January 19, 2007

Drug Dealing

Interested in my current mix of mood stabilizers, anti-psychotics, sleeping pills, etc? No problem. Here's my list of daily dosing and a few comments for each prescription.

Risperdal is the latest addition to my fistful of "happy pills." As I explained in an earlier post, it was my savior against an onset of extreme anxiety, and most likely, a manic episode. But, this time, other than playing doctor and medicating myself with a bottle of vodka, I called my doc. I have only this one experience using Risperdal. So, I'll blog about my next need to use it. But, so far, it has performed it's job with flying colors.

Buspar was my first prescribed remedy for anxiety. I know this drug works wonders for me. How, you ask? Well, recently I suggested to my doc that I was on an inordinate amount of meds. He agreed and we began the tweaking process. We revised the dosage from 20mgs twice a day to "as needed." Within 4-5 days I was a basket case. It didn't take long to welcome Buspar back into my personal family of pills.

This anti-depressant was a life saver for me about a year ago during an extremely stressful time. I noticed depression creeping its way into my behavior despite the mood stabilizers I was taking. After seeking help from my doctor, Cymbalta came through as my knight in shining amour. I went from not being able to get out of bed to tackling my situation head on. It did the job, and after a year has gone by, I am still downing this little pill.

Ambien has been in the news lately because reports of people sleep walking/eating/driving have been flooding in. I have not experienced anything like this using the sleeping pill, only wonderful restful nights. I don't take Ambien every night, just when I need it. And definitely need it when I take Adderall.

Trileptal is not approved for the treatment of bipolar disorder. It's purpose is trained towards epilepsy and the prevention of seizures. For whatever reason, I serves as a great mood stabilizer as well. I have been on trileptal longer than any of my other meds and it has served me well. Recently, we reduced my dosage in half from 1200 mgs per day to 600 mgs. I noticed no change. But, I also began taking up lithium which is most likely picking up the slack. I also use Trileptal as a sleeping aid occasionally.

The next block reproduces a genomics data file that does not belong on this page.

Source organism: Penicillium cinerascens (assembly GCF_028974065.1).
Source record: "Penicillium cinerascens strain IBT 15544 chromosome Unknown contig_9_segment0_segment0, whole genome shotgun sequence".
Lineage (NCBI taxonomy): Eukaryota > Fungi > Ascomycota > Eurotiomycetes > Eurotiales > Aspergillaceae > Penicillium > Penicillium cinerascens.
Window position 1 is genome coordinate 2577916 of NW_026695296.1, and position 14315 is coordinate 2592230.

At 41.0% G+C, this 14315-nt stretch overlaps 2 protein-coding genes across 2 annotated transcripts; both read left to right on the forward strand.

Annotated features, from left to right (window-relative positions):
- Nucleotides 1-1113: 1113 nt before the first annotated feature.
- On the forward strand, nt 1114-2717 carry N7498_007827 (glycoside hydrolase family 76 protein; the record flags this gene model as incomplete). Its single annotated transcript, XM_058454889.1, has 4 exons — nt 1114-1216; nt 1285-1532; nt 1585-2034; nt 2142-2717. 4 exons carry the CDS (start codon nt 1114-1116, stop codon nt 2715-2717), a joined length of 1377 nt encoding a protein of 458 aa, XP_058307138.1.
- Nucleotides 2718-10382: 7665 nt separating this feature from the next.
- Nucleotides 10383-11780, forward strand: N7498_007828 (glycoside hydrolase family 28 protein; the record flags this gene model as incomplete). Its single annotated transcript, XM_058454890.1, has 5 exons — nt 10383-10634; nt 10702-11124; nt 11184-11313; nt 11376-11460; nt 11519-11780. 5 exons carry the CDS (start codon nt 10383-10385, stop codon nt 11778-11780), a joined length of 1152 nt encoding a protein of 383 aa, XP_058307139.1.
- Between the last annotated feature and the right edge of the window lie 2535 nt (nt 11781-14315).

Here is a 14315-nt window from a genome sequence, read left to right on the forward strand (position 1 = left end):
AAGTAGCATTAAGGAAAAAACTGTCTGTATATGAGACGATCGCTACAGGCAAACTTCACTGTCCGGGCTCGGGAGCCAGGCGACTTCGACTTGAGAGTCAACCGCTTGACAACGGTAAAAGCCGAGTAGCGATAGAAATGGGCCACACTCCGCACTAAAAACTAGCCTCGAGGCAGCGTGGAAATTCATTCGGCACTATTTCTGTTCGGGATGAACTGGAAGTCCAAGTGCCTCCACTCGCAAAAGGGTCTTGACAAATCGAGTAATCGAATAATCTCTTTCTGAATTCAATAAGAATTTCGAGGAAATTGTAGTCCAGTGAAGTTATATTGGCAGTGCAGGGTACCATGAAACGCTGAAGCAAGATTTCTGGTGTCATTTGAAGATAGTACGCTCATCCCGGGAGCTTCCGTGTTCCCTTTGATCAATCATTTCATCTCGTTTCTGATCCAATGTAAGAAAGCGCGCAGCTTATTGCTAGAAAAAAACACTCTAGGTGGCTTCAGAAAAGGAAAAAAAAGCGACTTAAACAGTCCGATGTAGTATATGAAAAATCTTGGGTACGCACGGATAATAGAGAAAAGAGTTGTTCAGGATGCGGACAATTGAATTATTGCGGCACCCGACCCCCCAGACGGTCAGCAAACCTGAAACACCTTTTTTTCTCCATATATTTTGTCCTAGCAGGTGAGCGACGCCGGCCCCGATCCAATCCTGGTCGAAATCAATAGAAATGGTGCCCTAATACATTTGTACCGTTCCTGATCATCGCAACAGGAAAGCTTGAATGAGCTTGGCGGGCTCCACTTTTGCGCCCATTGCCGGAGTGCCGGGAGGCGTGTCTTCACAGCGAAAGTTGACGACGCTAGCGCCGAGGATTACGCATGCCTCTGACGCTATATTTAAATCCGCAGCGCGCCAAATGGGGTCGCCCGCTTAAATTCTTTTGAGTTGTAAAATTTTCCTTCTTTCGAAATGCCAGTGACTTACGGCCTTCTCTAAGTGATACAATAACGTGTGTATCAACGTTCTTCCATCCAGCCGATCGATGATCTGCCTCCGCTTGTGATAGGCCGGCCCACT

Ah, the tried and true salve for all bipolar woes. When I was first diagnosed as bipolar, they immediately suggested lithium as a course of treatment. Then, I refused to believe that I could be mentally ill and flatly denied the prescription. After a horrific manic episode landing me 20 days in a mental ward, it now makes my list. I was prescribed Zyprexa at the same time lithium was added on. So, I am not sure which drug is most effective or if it is the combination of the two. All I know is that I am pleased with my current mental state. So, I guess you could say I like it. What a difference 10 years makes.

Okay, okay, I'll admit it. The only reason I have this ADHD medicine is because I tried one of my teenage daughter's and fell in love with it. I went to my doctor and explained that I felt it was a miracle drug for me. My doc is pretty cool and gave me a script. I take it about every other day, fully aware how addictive it is. But, I believe the effects of the medicine are worth tempting my addictive soul. So far, so good.

Last, and certainly not least is Zyprexa. Zyprexa was my first experience with an atypical anti psychotic. Used for the treatment of bipolar maintenance and schizophrenia, it joined my army of meds after a disastrous manic episode that propelled me into psychosis. At first, I hated it. I felt flat lined, dead, boring. I didn't think I would be able to deal with it for long. But, finally I got used to it and now I really like "being calm." I can think more clearly and insignificant happenings in life don't send me through the roof like they used to. I am very thankful for Zyprexa.

Does this seem like a lot of pills? Well, you are correct, it is . . . even my psychiatrist agrees. But, it is the result of not being able to get a grip on this tumultuous illness. And, if it keeps me out of crazy land, I'll keep popping.


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